Missing MH370: Largest "object" could be aircraft tail, says report

Missing MH370: Largest "object" could be aircraft tail, says report

KUALA LUMPUR - One of two objects found by Australian authorities in the southern Indian Ocean could be the tail section of an aircraft suspected to be the missing MAS flight MH370.

David Gallo, who co-led the search for Air France Flight 447 which crashed in 2009, told CNN: "If that piece of the plane is that big maybe it's the tail section."

Australian Maritime Safety Authority general manager John Young said the objects are indistinct but of "reasonable size" - the largest about 24 meters long (79 feet).

They were "probably awash with water and bobbing up and down," he told a press conference.

Australian Prime Minister Tony Abbott first announced the discovery to the House of Representatives in Canberra on Thursday.

Australian search teams have been at the forefront of the hunt for the missing plane in the remote southern Indian Ocean.

"There have been so many false leads and so many starts and changes and then backtracking in the investigation," Mary Schiavo, a aviation analyst and former inspector general for the US Department of Transportation told CNN.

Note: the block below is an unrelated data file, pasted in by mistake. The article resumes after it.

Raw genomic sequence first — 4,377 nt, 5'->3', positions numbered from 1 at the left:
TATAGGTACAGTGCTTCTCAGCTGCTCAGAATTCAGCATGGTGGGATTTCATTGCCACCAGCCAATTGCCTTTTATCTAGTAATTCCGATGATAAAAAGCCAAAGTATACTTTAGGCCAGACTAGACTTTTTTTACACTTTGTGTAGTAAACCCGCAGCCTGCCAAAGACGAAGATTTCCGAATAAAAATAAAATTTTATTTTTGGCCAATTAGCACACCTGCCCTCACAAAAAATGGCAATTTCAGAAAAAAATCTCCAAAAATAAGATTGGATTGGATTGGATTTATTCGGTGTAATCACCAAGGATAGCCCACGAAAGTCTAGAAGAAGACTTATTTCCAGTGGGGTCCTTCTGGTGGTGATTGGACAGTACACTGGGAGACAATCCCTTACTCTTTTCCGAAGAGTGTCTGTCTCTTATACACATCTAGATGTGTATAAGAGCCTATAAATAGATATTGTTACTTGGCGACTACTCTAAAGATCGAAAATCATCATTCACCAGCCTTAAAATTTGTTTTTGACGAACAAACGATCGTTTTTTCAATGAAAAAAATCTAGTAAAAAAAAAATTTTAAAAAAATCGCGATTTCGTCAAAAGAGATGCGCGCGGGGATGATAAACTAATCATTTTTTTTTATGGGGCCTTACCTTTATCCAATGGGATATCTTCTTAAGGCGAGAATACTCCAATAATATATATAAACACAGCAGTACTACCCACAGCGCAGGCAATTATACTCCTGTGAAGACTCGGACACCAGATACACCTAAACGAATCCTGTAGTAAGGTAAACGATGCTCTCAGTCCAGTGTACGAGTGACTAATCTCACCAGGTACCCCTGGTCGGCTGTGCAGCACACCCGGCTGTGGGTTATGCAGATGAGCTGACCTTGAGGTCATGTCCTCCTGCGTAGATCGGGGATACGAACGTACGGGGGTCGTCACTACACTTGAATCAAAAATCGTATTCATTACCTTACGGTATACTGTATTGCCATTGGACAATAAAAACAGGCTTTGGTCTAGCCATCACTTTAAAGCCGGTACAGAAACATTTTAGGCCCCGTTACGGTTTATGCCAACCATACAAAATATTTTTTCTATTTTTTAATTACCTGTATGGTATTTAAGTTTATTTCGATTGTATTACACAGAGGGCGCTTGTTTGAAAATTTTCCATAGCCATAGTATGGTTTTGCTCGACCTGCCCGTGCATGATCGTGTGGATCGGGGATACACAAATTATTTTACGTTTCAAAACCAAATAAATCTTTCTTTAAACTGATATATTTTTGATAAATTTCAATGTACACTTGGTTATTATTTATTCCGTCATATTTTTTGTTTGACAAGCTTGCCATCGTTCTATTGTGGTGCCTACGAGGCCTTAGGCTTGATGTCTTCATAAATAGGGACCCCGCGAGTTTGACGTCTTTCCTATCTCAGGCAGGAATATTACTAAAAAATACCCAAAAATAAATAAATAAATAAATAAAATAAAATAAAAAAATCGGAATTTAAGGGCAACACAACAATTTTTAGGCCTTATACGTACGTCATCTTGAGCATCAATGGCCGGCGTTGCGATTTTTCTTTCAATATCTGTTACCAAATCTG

"He wouldn't have come forward and said if they weren't fairly certain."

The images of the objects were captured by satellite and were being assessed by the Australian Geospatial-Intelligence Organisation.

The images were taken in the vicinity of the search area that has been scoured by search teams in recent days.

Young cautioned the images may not be from the plane. There can be other debris out there, from ships, for example.

But, he added, "It is probably the best lead we have right now. But we need to get there, find them, see them, assess them to know whether it's really meaningful or not."

The visibility in the area is poor, Young cautioned. "The weather is not playing the game with us," he said.

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